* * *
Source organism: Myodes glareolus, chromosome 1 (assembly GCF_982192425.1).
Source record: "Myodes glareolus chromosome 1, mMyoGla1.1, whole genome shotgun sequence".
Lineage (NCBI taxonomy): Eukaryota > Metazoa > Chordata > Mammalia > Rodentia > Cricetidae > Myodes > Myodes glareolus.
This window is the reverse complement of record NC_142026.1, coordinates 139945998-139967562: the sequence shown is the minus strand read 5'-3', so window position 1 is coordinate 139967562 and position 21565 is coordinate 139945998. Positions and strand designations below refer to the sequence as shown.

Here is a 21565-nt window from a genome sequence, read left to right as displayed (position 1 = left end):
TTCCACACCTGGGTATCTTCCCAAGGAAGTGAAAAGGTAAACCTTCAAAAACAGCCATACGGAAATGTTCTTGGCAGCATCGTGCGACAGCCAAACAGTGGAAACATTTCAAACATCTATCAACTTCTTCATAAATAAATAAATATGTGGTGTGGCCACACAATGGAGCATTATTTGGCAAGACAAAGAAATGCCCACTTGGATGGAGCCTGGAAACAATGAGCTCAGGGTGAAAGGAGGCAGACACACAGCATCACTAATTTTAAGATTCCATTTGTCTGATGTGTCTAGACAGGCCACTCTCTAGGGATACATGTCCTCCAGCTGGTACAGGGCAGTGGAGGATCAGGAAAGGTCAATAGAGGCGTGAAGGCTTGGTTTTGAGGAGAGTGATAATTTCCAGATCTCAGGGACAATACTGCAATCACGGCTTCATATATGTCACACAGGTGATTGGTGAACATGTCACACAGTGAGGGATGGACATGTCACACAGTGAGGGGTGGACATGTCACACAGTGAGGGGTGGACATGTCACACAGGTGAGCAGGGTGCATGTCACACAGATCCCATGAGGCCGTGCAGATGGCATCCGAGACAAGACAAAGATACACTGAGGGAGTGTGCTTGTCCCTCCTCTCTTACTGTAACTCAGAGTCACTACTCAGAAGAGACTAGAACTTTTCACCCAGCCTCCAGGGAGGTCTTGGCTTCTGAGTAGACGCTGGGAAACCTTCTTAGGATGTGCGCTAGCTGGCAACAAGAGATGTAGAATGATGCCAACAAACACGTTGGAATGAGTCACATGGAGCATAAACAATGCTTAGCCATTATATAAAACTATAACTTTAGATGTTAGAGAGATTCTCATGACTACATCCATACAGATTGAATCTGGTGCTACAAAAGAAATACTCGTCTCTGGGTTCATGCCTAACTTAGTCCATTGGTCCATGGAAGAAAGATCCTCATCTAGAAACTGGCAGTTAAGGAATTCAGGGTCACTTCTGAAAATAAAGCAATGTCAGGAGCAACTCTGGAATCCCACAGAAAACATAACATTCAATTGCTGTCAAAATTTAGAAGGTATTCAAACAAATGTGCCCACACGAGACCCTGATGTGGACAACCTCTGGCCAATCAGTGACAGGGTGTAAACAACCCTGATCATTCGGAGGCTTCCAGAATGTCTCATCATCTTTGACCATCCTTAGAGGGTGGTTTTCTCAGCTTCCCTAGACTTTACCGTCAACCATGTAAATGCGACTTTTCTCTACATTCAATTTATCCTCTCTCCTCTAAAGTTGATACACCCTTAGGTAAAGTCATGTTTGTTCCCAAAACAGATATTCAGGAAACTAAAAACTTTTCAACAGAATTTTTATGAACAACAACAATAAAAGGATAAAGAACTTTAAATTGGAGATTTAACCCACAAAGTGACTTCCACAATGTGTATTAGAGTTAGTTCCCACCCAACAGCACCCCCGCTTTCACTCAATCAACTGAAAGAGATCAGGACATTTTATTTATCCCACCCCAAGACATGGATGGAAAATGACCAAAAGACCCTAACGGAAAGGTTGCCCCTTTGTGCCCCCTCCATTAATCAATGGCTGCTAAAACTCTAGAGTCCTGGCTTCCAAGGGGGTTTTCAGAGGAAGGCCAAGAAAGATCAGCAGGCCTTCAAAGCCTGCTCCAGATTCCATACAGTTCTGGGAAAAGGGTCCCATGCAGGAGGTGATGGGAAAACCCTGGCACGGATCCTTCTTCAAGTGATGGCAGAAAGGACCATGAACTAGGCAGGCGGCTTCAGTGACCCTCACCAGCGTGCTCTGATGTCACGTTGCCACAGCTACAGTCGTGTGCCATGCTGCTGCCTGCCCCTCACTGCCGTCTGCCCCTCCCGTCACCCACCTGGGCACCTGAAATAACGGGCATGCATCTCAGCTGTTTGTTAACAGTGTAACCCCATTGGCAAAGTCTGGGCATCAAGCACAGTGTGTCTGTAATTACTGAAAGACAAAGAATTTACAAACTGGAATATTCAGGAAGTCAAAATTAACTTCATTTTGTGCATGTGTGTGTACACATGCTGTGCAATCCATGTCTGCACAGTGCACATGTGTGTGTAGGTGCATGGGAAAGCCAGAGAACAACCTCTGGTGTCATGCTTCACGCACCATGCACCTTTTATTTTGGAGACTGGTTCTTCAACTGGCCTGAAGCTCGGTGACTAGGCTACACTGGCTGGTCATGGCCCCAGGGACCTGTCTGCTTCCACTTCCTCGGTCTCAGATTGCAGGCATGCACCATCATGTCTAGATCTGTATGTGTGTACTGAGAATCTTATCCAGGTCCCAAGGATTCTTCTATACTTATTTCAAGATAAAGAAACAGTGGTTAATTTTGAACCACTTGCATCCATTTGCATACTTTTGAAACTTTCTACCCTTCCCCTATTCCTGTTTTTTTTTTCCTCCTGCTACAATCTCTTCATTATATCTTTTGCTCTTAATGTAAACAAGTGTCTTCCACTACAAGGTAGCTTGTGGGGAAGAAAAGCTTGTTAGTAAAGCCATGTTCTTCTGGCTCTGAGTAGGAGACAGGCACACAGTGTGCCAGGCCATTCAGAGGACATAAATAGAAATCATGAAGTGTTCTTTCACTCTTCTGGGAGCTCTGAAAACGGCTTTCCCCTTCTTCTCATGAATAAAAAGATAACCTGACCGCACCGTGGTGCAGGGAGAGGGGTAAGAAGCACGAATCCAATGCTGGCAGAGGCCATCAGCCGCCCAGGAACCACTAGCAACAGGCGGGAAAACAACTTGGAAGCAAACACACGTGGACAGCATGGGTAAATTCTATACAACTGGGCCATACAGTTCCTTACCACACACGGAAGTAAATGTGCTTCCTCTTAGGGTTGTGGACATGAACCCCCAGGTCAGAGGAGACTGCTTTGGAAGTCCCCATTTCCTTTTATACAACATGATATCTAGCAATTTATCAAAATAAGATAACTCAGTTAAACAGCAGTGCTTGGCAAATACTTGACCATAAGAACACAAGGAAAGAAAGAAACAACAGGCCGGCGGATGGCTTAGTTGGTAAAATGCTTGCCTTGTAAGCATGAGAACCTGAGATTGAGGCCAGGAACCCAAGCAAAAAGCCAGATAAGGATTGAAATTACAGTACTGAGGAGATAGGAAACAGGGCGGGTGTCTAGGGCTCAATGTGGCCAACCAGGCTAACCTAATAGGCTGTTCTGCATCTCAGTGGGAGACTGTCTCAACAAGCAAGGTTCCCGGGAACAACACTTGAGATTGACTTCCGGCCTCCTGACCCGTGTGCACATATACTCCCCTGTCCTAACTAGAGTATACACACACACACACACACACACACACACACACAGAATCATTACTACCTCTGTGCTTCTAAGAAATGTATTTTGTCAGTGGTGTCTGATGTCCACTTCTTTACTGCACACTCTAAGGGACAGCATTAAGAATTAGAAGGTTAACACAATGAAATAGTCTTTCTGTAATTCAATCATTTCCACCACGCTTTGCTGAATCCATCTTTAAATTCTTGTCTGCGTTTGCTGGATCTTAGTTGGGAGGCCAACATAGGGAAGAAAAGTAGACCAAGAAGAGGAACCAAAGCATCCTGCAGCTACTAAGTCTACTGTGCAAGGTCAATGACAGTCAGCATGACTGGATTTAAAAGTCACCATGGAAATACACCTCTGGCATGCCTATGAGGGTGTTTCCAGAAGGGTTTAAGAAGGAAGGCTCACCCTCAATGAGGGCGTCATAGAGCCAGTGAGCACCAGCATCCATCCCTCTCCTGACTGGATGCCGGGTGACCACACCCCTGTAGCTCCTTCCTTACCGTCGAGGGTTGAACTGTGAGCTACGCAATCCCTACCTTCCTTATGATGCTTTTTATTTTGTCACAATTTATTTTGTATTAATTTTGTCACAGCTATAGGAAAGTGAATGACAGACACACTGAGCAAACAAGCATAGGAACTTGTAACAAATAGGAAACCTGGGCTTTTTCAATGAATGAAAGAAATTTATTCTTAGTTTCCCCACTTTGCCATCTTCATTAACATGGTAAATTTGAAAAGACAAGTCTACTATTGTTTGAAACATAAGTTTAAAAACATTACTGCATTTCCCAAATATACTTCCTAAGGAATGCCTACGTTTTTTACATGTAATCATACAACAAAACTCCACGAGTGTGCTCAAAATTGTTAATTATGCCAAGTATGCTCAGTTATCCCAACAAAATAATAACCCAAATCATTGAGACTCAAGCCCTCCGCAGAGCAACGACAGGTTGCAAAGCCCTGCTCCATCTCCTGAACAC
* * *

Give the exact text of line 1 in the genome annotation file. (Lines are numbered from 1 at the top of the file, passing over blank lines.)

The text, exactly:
Source organism: Myodes glareolus, chromosome 1 (assembly GCF_982192425.1).